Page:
NAVIGON USA is currently running $23.99 (doesn't include Canada or Mexico) and NAVIGON Europe is currently running $49.99 (covers most of Western Europe).

CoPilot GPS

CoPilot GPS (free/in-app purchases): CoPilot GPS is one of the newer navigation options available. It is only available for Windows Phone 8 devices and is free with upgrades that can be purchased in-app. You will need to register with CoPilot Live to enable in-app purchases and backup favorites to the cloud.

You have one downloadable map with the free version and additional maps can be purchased in-app. Maps are available for US/Canada, UK/Ireland, Balkans, Belgium/Netherlands/Luxemburg, Russia, France, Germany, Greece, Iberia, Nordics, Poland, Romania, Turkey, Ukraine, Southern Africa, Australia/New Zealand, Brazil, and Middle East.

Along with additional maps you can upgrade the free version of CoPilot GPS to full in-car navigation features via an in-app purchase of $8.99. These features include unlimited use of turn-by-turn guidance with voice instructions, 3D maps, speed limit warnings ClearTurn display and lane indicator arrows. There is a fourteen day trial for the in-car navigation services. We'll look at things with the full features in play to see if they are worth the extra bucks.

Additional in-app purchase include Active Traffic, Text to Speech, and Fuel Prices. We aren't sure if these add ons are currently available. They were not listed on the Features and Upgrades page within the app but are listed on CoPilots website.

CoPilot GPS
CoPilot GPS Menus

As far as the application is concerned, CoPilot GPS first launches with a menu page with options to view the map or view the main menu. You can opt out of this page by unchecking the "Show Start Screen" option and the app will launch directly to the map view.  CoPilot GPS supports horizontal and portrait orientation for both menu and map views which does come in handy.

CoPilot Map View
CoPilot GPS Map View and POI Information

The map view has your current speed and a compass in the bottom corners and zoom controls up top. Your current road is listed across the bottom of the screen and a checkered box sits at the bottom left corner. That checkered box pulls up a set of display and navigation options that include toggling between 2D and 3D map views, finding POIs, view your favorite places, toggle between driving and walking views, hide the compass, hide the speed, and launch the main menu.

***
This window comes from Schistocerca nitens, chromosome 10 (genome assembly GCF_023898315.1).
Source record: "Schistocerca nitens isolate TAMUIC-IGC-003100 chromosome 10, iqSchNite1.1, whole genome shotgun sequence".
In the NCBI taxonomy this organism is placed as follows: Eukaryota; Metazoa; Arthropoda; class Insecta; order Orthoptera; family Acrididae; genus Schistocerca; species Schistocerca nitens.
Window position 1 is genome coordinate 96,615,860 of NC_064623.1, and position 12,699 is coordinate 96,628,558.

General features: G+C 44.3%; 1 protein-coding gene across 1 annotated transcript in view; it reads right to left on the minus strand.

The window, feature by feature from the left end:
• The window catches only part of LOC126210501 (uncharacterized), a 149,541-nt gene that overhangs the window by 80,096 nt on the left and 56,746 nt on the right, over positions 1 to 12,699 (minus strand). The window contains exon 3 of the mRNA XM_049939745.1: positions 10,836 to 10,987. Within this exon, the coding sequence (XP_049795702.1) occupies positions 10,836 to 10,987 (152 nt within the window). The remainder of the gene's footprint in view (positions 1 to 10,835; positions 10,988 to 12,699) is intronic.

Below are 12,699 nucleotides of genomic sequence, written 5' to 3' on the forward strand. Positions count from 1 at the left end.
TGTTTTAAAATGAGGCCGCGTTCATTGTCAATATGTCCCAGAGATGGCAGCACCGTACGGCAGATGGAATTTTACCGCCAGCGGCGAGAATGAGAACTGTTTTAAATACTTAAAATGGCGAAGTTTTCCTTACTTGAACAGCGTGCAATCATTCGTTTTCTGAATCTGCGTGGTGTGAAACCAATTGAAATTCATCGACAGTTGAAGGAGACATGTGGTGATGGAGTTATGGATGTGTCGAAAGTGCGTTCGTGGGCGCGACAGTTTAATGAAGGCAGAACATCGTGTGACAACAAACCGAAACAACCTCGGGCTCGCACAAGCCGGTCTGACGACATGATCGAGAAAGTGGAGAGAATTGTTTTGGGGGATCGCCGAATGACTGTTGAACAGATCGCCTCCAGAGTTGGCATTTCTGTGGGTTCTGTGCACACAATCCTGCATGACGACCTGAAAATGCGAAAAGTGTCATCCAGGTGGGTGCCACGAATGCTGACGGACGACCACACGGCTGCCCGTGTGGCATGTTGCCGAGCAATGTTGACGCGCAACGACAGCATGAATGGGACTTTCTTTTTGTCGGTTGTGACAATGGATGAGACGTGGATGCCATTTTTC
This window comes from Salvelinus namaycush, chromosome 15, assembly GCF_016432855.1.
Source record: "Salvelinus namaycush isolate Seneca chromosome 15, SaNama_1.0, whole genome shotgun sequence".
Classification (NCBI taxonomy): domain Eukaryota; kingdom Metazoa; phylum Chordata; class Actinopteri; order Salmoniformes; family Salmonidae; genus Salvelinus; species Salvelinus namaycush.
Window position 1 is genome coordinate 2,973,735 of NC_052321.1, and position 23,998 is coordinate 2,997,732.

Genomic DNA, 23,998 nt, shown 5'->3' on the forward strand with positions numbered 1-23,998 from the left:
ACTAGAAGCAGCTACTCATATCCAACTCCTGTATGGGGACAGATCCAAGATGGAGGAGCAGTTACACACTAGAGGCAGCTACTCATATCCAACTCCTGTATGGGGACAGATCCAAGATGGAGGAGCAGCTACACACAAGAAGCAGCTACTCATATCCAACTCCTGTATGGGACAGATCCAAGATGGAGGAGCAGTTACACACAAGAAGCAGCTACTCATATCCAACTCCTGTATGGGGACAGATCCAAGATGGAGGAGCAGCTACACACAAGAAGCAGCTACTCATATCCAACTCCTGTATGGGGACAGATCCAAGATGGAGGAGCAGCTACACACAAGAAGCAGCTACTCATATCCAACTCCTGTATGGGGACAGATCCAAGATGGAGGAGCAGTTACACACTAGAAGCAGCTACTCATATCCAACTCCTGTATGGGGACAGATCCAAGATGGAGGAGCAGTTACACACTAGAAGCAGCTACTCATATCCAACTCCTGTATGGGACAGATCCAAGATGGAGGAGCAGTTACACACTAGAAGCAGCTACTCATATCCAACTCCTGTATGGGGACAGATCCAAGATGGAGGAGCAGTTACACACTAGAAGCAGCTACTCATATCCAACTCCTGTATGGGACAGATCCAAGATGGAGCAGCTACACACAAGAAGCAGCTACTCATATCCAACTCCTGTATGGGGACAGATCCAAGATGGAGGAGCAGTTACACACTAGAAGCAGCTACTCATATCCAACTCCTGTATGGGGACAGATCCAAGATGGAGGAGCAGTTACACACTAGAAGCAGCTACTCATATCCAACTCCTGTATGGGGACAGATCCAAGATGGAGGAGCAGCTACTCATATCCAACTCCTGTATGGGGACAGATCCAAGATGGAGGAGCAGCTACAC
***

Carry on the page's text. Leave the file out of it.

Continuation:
If you tap on a POI icon or a spot on a roadway, CoPilot will generate a pop-up menu offering details on that spot with the option to generate a route to that destination. If the spot on the map is a business, you will also see (if available) contact information for that location and weather information for that area.

CoPilot GPS Menu
CoPilot GPS Menu Pages

The main menu is separated into five categories. You have Go To, Route, CoPilot Live, Settings, and More pages. They break down as follows.

Go To: The Go To page contains options to set up routes. You can create a route by entering an address, choose a destination from My Place (favorites), find a point of interest, find a destination from your contacts, browse the map and find a destination, use PhotoNav (augmented reality), or enter a destinations coordinates.

Points of Interest include broad categories (restaurants, hotels, gas stations, etc.) along with the ability to search via Google, Wikipedia and Yelp.

Route: These options deal with established routes you have set. You can view an overview map of your route, plan or edit your trip (multiple destinations), set detours, view the ActiveTraffic Map, clear your destination and set your vehicle preferences.